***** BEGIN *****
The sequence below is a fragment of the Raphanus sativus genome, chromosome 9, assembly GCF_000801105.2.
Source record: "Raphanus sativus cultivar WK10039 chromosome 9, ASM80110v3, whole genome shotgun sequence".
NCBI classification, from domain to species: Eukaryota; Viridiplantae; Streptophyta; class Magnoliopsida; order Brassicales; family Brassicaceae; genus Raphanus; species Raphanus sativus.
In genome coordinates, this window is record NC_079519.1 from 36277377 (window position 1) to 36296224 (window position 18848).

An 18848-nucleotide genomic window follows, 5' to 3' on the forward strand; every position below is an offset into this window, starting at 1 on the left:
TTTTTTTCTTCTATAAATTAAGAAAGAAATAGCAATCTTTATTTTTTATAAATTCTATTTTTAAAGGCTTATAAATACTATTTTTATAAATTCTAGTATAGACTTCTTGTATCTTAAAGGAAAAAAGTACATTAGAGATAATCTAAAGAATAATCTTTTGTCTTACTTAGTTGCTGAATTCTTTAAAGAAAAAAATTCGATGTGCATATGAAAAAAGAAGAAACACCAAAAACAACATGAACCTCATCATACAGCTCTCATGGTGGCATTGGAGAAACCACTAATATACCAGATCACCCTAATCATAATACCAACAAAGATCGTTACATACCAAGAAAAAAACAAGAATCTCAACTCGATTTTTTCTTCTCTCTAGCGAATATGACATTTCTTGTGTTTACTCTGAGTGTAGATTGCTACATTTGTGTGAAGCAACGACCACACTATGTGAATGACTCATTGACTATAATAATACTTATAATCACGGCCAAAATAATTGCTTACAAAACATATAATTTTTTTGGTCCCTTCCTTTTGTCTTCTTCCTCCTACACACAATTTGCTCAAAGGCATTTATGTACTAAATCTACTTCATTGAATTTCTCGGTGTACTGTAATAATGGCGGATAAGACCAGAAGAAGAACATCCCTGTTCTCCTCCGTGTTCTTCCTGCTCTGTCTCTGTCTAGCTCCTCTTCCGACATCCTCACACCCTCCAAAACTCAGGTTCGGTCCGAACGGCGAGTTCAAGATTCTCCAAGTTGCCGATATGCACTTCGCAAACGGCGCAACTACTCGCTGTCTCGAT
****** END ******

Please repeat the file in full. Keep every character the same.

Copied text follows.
The sequence below is a fragment of the Raphanus sativus genome, chromosome 9, assembly GCF_000801105.2.
Source record: "Raphanus sativus cultivar WK10039 chromosome 9, ASM80110v3, whole genome shotgun sequence".
NCBI classification, from domain to species: Eukaryota; Viridiplantae; Streptophyta; class Magnoliopsida; order Brassicales; family Brassicaceae; genus Raphanus; species Raphanus sativus.
In genome coordinates, this window is record NC_079519.1 from 36277377 (window position 1) to 36296224 (window position 18848).

An 18848-nucleotide genomic window follows, 5' to 3' on the forward strand; every position below is an offset into this window, starting at 1 on the left:
TTTTTTTCTTCTATAAATTAAGAAAGAAATAGCAATCTTTATTTTTTATAAATTCTATTTTTAAAGGCTTATAAATACTATTTTTATAAATTCTAGTATAGACTTCTTGTATCTTAAAGGAAAAAAGTACATTAGAGATAATCTAAAGAATAATCTTTTGTCTTACTTAGTTGCTGAATTCTTTAAAGAAAAAAATTCGATGTGCATATGAAAAAAGAAGAAACACCAAAAACAACATGAACCTCATCATACAGCTCTCATGGTGGCATTGGAGAAACCACTAATATACCAGATCACCCTAATCATAATACCAACAAAGATCGTTACATACCAAGAAAAAAACAAGAATCTCAACTCGATTTTTTCTTCTCTCTAGCGAATATGACATTTCTTGTGTTTACTCTGAGTGTAGATTGCTACATTTGTGTGAAGCAACGACCACACTATGTGAATGACTCATTGACTATAATAATACTTATAATCACGGCCAAAATAATTGCTTACAAAACATATAATTTTTTTGGTCCCTTCCTTTTGTCTTCTTCCTCCTACACACAATTTGCTCAAAGGCATTTATGTACTAAATCTACTTCATTGAATTTCTCGGTGTACTGTAATAATGGCGGATAAGACCAGAAGAAGAACATCCCTGTTCTCCTCCGTGTTCTTCCTGCTCTGTCTCTGTCTAGCTCCTCTTCCGACATCCTCACACCCTCCAAAACTCAGGTTCGGTCCGAACGGCGAGTTCAAGATTCTCCAAGTTGCCGATATGCACTTCGCAAACGGCGCAACTACTCGCTGTCTCGAT